Meeting ANSI/ASHRAE Standard 62.1, Ventilation for Acceptable Indoor Air Quality, fresh-air requirements was critical. The Atherion unit provides ERV-tempered exchange air whenever carbon dioxide reaches a certain level. The ERV module is equipped with a zeolite-coated, aluminum energy-recovery wheel, offering lower pressure drop and better heat transfer than comparable designs employing a fabric wheel.
In addition to a ERV module, Atherion contains MERV 13 filtration, a 26-ton DX cooling element, and backup electric heat in a compact, weather-proof cabinet. A hydronic coil or up-to-94-percent-efficient gas furnace is offered in place of an electric strip.
Depending on the outdoor temperature, the ERV module alone may not be enough to bring fresh air to a neutral temperature. In that case, the heating or cooling elements pick up the rest of the load.
“One of the biggest challenges we ran into was getting makeup-air ductwork hung above the sanctuary,” Blaylock said. “The ceiling is 26 ft above a slanted floor. The GC (general contractor) built a mobile ramp to use as a platform for the scissor lift.”
The Atherion unit is mounted on the ground, with a framework underneath to facilitate a down-draft duct configuration.
Making the Jump
“We’ve paired split systems with a DOAS unit like this at other churches, but the size of this project made it worthwhile to look into using VRF for the first time,” Blaylock said. “Selecting the Airstage system was a natural choice because of how happy we’ve been with Fujitsu’s residential line of heat pumps, and the efficiency levels are hard to beat.”
With Airstage, as many as three VRF condensers can be grouped and up to 45 indoor units connected.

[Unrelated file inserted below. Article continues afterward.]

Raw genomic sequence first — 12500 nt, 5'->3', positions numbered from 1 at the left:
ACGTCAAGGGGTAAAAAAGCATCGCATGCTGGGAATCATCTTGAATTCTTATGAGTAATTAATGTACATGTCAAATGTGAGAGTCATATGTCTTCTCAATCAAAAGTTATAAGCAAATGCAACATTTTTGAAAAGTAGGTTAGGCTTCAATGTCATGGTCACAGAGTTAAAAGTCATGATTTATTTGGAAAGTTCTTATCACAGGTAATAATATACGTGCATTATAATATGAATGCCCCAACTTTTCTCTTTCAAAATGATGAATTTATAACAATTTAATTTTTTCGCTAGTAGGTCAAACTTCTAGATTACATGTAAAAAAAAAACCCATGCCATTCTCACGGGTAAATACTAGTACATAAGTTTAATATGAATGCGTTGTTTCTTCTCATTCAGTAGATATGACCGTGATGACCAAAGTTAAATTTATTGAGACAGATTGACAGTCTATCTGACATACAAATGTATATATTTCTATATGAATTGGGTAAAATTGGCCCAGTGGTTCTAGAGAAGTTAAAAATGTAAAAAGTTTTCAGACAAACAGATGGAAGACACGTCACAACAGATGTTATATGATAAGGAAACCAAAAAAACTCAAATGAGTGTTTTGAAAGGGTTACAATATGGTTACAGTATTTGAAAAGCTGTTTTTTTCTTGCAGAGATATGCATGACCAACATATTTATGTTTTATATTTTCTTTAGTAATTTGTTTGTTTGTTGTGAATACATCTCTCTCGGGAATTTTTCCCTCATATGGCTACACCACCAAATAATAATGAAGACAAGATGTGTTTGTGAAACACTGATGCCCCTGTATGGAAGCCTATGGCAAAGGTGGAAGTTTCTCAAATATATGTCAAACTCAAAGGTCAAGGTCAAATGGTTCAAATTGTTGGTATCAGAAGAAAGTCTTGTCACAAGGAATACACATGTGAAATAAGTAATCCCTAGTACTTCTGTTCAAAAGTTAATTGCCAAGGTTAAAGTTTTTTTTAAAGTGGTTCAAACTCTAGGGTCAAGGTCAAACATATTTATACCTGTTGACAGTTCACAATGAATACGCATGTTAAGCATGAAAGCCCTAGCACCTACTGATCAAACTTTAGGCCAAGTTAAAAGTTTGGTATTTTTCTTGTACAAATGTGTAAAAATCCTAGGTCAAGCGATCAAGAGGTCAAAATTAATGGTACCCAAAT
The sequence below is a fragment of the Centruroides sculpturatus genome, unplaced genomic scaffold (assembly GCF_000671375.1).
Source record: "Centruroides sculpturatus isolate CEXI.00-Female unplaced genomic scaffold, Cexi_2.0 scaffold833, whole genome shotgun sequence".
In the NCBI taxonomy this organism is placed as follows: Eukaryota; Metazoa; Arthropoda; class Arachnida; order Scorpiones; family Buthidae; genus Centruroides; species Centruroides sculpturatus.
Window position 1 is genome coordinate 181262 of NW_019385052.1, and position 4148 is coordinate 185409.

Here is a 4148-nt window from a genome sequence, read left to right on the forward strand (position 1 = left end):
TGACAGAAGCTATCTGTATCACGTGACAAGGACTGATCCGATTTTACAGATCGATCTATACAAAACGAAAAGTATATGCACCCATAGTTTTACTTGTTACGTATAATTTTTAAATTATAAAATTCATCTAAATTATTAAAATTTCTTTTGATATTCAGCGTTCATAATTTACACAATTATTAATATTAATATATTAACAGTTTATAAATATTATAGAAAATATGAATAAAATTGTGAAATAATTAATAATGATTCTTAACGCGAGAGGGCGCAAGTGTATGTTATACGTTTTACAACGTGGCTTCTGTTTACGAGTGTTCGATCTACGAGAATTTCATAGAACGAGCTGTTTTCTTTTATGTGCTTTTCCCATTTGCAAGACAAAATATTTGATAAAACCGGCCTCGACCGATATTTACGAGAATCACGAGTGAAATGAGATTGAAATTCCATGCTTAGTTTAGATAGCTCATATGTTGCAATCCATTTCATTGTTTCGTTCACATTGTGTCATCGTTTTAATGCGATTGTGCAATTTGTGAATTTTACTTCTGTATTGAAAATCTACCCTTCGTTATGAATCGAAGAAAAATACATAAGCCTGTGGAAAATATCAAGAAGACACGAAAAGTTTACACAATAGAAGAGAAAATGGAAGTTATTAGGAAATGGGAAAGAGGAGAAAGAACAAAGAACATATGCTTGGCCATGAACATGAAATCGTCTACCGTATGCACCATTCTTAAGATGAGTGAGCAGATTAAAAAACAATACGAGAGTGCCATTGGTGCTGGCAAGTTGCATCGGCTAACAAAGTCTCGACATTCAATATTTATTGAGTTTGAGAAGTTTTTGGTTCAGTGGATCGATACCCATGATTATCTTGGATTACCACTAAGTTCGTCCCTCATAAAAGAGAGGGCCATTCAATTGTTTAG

“The VRF systems use refrigerant headers instead of branch boxes within the building envelope,” Blaylock said. “The headers offer more flexibility in terms of the number of indoor units that can be connected, and they don’t require a T-stat wire like branch boxes do.”
Airstage components communicate wirelessly, enabling remote monitoring and control.
“The wireless aspect of the installation had a small learning curve, but with training and support from Eklof, it didn’t take long to catch on,” Blaylock said. “The church will monitor their own equipment, but both the Atherion and the VRF systems provide Web access, so we can check on them from the shop.”
“Initially, I was concerned that the units would be noisy, since they’re right outside the sanctuary,” Nevala said. “That’s not at all the case. They’re surprisingly quiet. They just idle along and keep the building comfortable, whether there’s four or 400 people inside.”
The Atherion unit was one of the last pieces of equipment to be installed. It was craned from a truck onto its frame behind the church in late spring 2015. The system was commissioned in mid-July, and the first service was held in the new sanctuary in September.
“Pairing the high-efficiency heat pumps with the packaged unit allowed Simmons to install smaller units,” Nevala said. “That meant a lot, since cost was a big factor. And this past winter, operating expenses were quite a bit lower than we expected. Thanks to Simmons, we’ve been able to shrink both the upfront and continuing costs.”